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dc.contributor.authorVibhavee Sukruansuwan-
dc.contributor.authorSuchada Chanprateep Napathorn-
dc.contributor.otherChulalongkorn University. Faculty of Science-
dc.identifier.citationBiotechnology for Biofuels. Vol.11, Article No. 202 (2018), 15 pagesen_US
dc.description.abstractBackground : Pineapple is the third most important tropical fruit produced worldwide, and approximately 24.8 million tons of this fruit are produced annually throughout the world, including in Thailand, which is the fourth largest pineapple producer in the world. Pineapple wastes (peel and core) are generated in a large amount equal to approximately 59.36% based on raw material. In general, the anaerobic digestion of pineapple wastes is associated with a high biochemical oxygen demand and high chemical oxygen demand, and this process generates methane and can cause greenhouse gas emissions if good waste management practices are not enforced. This study aims to fill the research gap by examining the feasibility of pineapple wastes for promoting the high-value-added production of biodegradable polyhydroxybutyrate (PHB) from the available domestic raw materials. The objective of this study was to use agro-industrial residue from the canned pineapple industry for biodegradable PHB production. Result : The results indicated that pretreatment with an alkaline reagent is not necessary. Pineapple core was sized to − 20/+ 40 mesh particle and then hydrolyzed with 1.5% (v/v) H2SO4 produced the highest concentration of fermentable sugars, equal to 0.81 g/g dry pineapple core, whereas pineapple core with a + 20 mesh particle size and hydrolyzed with 1.5% (v/v) H3PO4 yielded the highest concentration of PHB substrates (57.2 ± 1.0 g/L). The production of PHB from core hydrolysate totaled 35.6 ± 0.1% (w/w) PHB content and 5.88 ± 0.25 g/L cell dry weight. The use of crude aqueous extract (CAE) of pineapple waste products (peel and core) as a culture medium was investigated. CAE showed very promising results, producing the highest PHB content of 60.00 ± 0.5% (w/w), a cell dry weight of 13.6 ± 0.2 g/L, a yield (YP/S) of 0.45 g PHB/g PHB substrate, and a productivity of 0.160 g/(L h). Conclusions : This study demonstrated the feasibility of utilizing pineapple waste products from the canned pineapple industry as lignocellulosic feedstocks for PHB production. C. necator strain A-04 was able to grow on various sugars and tolerate levulinic acid and 5-hydroxymethyl furfural, and a detoxification step was not required prior to the conversion of cellulose hydrolysate to PHB. In addition to acid hydrolysis, CAE was identified as a potential carbon source and offers a novel method for the low-cost production of PHB from a realistic lignocellulosic biomass feedstock.en_US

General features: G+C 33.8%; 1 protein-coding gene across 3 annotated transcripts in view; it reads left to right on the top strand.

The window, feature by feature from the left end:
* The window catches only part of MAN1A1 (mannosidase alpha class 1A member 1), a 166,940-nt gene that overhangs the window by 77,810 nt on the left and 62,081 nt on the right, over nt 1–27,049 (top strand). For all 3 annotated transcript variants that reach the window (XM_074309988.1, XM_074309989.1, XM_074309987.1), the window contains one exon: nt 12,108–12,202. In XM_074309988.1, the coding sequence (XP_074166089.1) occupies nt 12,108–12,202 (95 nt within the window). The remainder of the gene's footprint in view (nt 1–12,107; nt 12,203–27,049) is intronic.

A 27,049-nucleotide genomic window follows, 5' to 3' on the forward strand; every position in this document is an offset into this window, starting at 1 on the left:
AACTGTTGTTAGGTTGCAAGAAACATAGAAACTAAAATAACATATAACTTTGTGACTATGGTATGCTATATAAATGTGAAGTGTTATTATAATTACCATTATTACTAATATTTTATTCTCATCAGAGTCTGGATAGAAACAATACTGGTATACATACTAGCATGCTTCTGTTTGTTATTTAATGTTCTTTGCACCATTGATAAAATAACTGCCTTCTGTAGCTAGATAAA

dc.publisherBioMed Central Ltd.en_US
dc.rights© The Author(s) 2018. This article is distributed under the terms of the Creative Commons Attribution 4.0 International License (, which permits unrestricted use, distribution, and reproduction in any medium, provided you give appropriate credit to the original author(s) and the source, provide a link to the Creative Commons license, and indicate if changes were made. The Creative Commons Public Domain Dedication waiver ( publicdomain/zero/1.0/) applies to the data made available in this article, unless otherwise stated.en_US
dc.titleUse of agro-industrial residue from the canned pineapple industry for polyhydroxybutyrate production by Cupriavidus necator strain A-04en_US
dc.typeArticleen_US information provided-
dc.subject.keywordAgro-industrial residueen_US
dc.subject.keywordCanned pineapple industryen_US
dc.subject.keywordCrude aqueous extracten_US
dc.subject.keywordLow-cost PHB productionen_US
Appears in Collections:Chula Scholars - 2018

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